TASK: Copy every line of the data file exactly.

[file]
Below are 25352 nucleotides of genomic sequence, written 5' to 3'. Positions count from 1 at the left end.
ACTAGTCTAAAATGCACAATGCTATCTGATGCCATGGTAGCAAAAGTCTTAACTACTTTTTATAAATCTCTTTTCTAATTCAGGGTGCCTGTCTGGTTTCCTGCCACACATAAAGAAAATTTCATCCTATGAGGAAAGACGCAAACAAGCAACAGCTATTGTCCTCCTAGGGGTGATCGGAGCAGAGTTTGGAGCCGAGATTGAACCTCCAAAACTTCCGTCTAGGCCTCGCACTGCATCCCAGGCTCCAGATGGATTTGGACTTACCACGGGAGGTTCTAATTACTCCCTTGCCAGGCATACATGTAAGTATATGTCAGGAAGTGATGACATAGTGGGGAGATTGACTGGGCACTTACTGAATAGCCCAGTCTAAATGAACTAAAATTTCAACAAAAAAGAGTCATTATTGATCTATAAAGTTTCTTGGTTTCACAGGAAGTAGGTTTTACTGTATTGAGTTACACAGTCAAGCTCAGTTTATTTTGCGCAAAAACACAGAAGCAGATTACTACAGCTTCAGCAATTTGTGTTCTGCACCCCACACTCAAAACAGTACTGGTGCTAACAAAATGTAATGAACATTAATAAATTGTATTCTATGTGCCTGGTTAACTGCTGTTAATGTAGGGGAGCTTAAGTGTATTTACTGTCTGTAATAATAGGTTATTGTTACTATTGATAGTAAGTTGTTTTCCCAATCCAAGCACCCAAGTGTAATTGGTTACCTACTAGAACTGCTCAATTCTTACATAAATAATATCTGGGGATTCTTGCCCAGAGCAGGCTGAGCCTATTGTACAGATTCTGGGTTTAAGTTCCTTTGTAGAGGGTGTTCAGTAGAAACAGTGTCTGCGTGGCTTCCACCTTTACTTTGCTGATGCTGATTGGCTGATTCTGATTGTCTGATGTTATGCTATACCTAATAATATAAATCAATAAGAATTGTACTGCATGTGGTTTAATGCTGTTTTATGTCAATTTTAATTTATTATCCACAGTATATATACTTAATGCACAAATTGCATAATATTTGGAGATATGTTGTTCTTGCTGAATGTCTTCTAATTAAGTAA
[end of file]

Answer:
Below are 25352 nucleotides of genomic sequence, written 5' to 3'. Positions count from 1 at the left end.
ACTAGTCTAAAATGCACAATGCTATCTGATGCCATGGTAGCAAAAGTCTTAACTACTTTTTATAAATCTCTTTTCTAATTCAGGGTGCCTGTCTGGTTTCCTGCCACACATAAAGAAAATTTCATCCTATGAGGAAAGACGCAAACAAGCAACAGCTATTGTCCTCCTAGGGGTGATCGGAGCAGAGTTTGGAGCCGAGATTGAACCTCCAAAACTTCCGTCTAGGCCTCGCACTGCATCCCAGGCTCCAGATGGATTTGGACTTACCACGGGAGGTTCTAATTACTCCCTTGCCAGGCATACATGTAAGTATATGTCAGGAAGTGATGACATAGTGGGGAGATTGACTGGGCACTTACTGAATAGCCCAGTCTAAATGAACTAAAATTTCAACAAAAAAGAGTCATTATTGATCTATAAAGTTTCTTGGTTTCACAGGAAGTAGGTTTTACTGTATTGAGTTACACAGTCAAGCTCAGTTTATTTTGCGCAAAAACACAGAAGCAGATTACTACAGCTTCAGCAATTTGTGTTCTGCACCCCACACTCAAAACAGTACTGGTGCTAACAAAATGTAATGAACATTAATAAATTGTATTCTATGTGCCTGGTTAACTGCTGTTAATGTAGGGGAGCTTAAGTGTATTTACTGTCTGTAATAATAGGTTATTGTTACTATTGATAGTAAGTTGTTTTCCCAATCCAAGCACCCAAGTGTAATTGGTTACCTACTAGAACTGCTCAATTCTTACATAAATAATATCTGGGGATTCTTGCCCAGAGCAGGCTGAGCCTATTGTACAGATTCTGGGTTTAAGTTCCTTTGTAGAGGGTGTTCAGTAGAAACAGTGTCTGCGTGGCTTCCACCTTTACTTTGCTGATGCTGATTGGCTGATTCTGATTGTCTGATGTTATGCTATACCTAATAATATAAATCAATAAGAATTGTACTGCATGTGGTTTAATGCTGTTTTATGTCAATTTTAATTTATTATCCACAGTATATATACTTAATGCACAAATTGCATAATATTTGGAGATATGTTGTTCTTGCTGAATGTCTTCTAATTAAGTAA